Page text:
Jakkalberry (Ire)

“He went to Dubai and ran third in the Sheema Classic, then we exercised the right to buy the balance.”

In 2012, Jakkalberry won the inaugural running of the American St Leger S. for Dance, before finishing third behind Green Moon (Ire) and Fiorente (Ire) in the 2012 Melbourne Cup.

“We set Jakkalberry for the Melbourne Cup and he drew the car park,” Dance explained. “He flew home to run third though, it was a massive run.”

Jakkalberry raced in six countries and among his major wins was the G2 Dubai City of Gold S. in 2013.

“He was great. We went to America, Dubai… all these places we’d never been to at the time,” said Dance. “It really opened our eyes and gave us a great thrill to travel around in these elite races.”

“He (Jakkalberry) was great. We went to America, Dubai… all these places we’d never been to at the time. It really opened our eyes and gave us a great thrill to travel around in these elite races.” - Darren Dance

In 2014, Jakkalberry was retired to stud duties as the foundation stallion at Novara Park in Cambridge. Sadly, he had 204 live foals before dying from a gut infection in February, 2018.

“Jakkalberry was the first international I bought and he took us all over the world,” Dance said. “He’s very special, and it was very sad when he died after three seasons at stud.

“I’ve been really keen to get a good Jakkalberry (yearling). This is the first one I’ve had that’s shown any promise out of the four that I’ve had. A lot of the owners that were in Jakkalberry are in this horse, and it looks like we might have found a good one.”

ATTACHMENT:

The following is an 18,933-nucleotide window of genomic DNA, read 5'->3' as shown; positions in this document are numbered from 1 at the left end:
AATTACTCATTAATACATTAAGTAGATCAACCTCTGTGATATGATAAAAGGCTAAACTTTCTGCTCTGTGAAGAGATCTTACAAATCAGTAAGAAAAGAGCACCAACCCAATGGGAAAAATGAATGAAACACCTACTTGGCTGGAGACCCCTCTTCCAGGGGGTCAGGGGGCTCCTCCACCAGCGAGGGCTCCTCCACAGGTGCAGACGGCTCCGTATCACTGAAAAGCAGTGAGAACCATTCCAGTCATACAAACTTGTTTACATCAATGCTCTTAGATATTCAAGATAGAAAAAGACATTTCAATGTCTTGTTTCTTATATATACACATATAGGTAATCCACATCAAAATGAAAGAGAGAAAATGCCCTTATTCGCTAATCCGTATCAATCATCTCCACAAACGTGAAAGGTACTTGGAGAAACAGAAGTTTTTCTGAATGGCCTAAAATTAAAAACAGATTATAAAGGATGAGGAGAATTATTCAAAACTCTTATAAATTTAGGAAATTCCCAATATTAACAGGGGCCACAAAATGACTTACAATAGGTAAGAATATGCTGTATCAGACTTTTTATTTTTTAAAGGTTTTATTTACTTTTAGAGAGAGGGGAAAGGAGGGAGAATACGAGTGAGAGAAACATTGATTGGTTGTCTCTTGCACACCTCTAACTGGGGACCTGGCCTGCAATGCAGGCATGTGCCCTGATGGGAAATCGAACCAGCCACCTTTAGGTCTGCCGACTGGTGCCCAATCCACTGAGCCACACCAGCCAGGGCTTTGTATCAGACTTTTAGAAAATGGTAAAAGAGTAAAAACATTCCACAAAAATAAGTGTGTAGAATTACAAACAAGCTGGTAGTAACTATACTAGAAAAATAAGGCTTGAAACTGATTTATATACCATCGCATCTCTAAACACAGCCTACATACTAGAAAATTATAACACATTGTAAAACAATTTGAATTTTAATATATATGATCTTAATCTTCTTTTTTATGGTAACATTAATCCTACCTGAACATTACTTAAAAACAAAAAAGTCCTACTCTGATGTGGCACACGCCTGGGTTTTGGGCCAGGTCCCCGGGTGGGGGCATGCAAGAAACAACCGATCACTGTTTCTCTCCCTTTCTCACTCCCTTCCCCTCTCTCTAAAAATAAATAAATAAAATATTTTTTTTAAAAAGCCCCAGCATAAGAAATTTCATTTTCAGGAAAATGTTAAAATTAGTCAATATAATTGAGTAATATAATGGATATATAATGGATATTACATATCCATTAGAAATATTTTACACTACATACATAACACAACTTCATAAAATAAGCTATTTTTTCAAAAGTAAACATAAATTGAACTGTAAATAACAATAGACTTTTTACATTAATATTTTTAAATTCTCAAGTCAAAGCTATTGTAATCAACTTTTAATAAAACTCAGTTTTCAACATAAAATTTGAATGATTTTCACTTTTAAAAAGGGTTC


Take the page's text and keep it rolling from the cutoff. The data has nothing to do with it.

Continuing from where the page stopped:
Meant to be...

Detonator Jack is out of Red Delicious (NZ) (No Excuse Needed {GB}), making him a half-brother to the dual Group 1 winner Madison County (NZ) (Pins), and his fourth dam is Courtza (NZ) (Pompeii Court {USA}), a winner of the G1 Golden Slipper S. and dam of New Zealand Horse of the Year and four-time Champion Sire O’Reilly (NZ).

Madison County (NZ) | Image courtesy of Sportpix

The gelding is from Jakkalberry’s final crop (in 2018), and he was bred by Waikato-based husband-and-wife breeders Craig and Steph Dunphy. Offered by Prima Park, he was passed in at the 2020 New Zealand Bloodstock Karaka Yearling Sale Book 1.

That’s when Dance got a phone call.

“Mike Rennie, a friend of mine in New Zealand that I have known a long time, called me,” Dance said. “He was out for dinner with one of his mates, who said to him; ‘I’m breaking in this Jakkalberry gelding and I think he’s got a bit of X-factor about him’. Mike said, ‘I know someone that might want to buy him if you want to sell him’.

“So, Mike called me out of the blue. I looked at his pedigree, and given the breaker said he’s really good, I thought, ‘why wouldn’t we buy him?’ I went on his word, bought him, and they sent him over.”

Jakkalberry (Ire) when racing | Image courtesy of Sportpix

Dance said Detonator Jack will head to the paddock after the Derby, with a spring campaign to be determined for his 3-year-old that “still isn’t furnished”.

He added that the top races, such as the Caulfield and Melbourne Cups, aren’t on the agenda at this stage.

“I would have thought he’ll have a nice spring just to season him up and get his rating up to where it needs to be, and then we can attack the best races in 2022.”

SA Derby
Detonator Jack
Ciaron Maher
John Allen
Dave Eustace